Arab states split for first time on refusal to condemn Israel over Gaza

Silence over bombing of occupied territory puts UAE, Bahrain, Morocco and Sudan at odds with their populations

Sudanese protesters burn Israeli flags at a rally in January against the deal between the states that has made Sudan wary of condemning Jerusalem. Photograph: Ashraf Shazly/AFP/Getty Images

As Israel and Hamas have pressed closer to all-out war, a new battle for the narrative is being fought among Arab states. For the first time in the many clashes between the two foes, regional unity over who is to blame and what should be done to stop the fighting has splintered.

While some states with Muslim majorities, such as Turkey and Iran, have accused Israel of incitement at the al-Aqsa mosque and committing atrocities in Gaza, other countries that had followed suit during previous flare-ups have this time been more restrained.

The relative silence has been led by states that made peace with Israel in the last year of the Trump administration and are now standard bearers of the so-called Abraham Accords.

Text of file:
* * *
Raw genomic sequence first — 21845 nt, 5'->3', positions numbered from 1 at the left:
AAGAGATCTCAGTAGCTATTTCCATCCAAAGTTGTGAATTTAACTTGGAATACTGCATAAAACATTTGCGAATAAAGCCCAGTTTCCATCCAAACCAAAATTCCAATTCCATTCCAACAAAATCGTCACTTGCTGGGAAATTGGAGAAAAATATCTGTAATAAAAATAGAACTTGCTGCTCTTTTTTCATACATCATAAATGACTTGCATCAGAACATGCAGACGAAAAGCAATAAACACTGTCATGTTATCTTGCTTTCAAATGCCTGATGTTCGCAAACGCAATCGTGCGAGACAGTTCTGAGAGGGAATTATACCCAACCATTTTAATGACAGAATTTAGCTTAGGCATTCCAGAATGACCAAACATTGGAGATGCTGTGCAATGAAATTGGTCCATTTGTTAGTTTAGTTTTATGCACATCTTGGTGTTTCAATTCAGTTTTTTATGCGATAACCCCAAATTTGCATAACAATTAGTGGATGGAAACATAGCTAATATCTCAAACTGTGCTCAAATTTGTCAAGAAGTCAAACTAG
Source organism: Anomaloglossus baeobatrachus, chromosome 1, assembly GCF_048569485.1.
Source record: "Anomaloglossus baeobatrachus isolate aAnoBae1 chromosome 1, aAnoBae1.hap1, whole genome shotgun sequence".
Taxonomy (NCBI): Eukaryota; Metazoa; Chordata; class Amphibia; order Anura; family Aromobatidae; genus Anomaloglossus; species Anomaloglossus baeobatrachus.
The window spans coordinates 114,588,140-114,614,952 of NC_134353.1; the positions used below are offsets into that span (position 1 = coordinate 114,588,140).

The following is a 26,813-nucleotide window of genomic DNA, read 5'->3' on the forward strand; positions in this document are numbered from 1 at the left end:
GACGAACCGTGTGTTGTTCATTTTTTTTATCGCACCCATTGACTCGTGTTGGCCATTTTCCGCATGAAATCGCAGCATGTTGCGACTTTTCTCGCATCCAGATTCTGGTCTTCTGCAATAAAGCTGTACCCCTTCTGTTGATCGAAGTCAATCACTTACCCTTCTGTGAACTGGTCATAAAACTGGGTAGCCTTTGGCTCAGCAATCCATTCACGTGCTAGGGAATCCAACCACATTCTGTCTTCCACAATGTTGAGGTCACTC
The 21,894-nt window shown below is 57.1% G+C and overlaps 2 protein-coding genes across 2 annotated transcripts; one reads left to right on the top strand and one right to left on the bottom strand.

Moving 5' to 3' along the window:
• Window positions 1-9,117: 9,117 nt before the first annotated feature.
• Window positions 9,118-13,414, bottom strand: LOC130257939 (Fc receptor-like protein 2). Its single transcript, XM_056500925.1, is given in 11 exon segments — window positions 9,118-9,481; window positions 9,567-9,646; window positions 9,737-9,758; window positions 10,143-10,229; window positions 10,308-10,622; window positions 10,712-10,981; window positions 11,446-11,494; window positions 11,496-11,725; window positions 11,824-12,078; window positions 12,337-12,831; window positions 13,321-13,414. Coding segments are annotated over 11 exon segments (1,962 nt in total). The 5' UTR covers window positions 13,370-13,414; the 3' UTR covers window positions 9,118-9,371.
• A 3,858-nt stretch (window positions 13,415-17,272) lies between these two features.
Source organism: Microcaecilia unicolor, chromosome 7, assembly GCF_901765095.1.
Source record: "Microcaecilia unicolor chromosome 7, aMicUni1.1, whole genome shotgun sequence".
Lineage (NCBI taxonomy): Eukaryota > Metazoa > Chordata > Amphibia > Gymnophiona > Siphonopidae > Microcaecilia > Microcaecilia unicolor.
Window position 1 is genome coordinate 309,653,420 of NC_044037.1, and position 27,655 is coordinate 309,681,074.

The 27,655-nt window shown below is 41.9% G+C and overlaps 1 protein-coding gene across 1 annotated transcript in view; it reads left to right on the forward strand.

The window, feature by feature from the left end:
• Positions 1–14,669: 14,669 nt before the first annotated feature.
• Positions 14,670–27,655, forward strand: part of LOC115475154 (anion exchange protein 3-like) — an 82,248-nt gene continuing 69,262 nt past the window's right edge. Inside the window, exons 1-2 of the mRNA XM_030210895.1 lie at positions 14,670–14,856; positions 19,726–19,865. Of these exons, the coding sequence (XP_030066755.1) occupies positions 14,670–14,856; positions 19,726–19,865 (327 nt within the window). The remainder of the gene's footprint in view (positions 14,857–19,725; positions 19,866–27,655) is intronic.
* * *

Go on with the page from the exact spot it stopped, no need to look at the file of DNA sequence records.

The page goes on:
The United Arab Emirates, Bahrain, Morocco and Sudan, which all recently normalised ties with Israel, now find themselves balancing their new relationships against citizens who have been vocal in their anger at Israel’s violence.

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About Cholo Brooks 14633 Articles
Joel Cholo Brooks is a Liberian journalist who previously worked for several international news outlets including the BBC African Service. He is the CEO of the Global News Network which publishes two local weeklies, The Star and The GNN-Liberia Newspapers. He is a member of the Press Union Of Liberia (PUL) since 1986, and several other international organizations of journalists, and is currently contributing to the South Africa Broadcasting Corporation as Liberia Correspondent.

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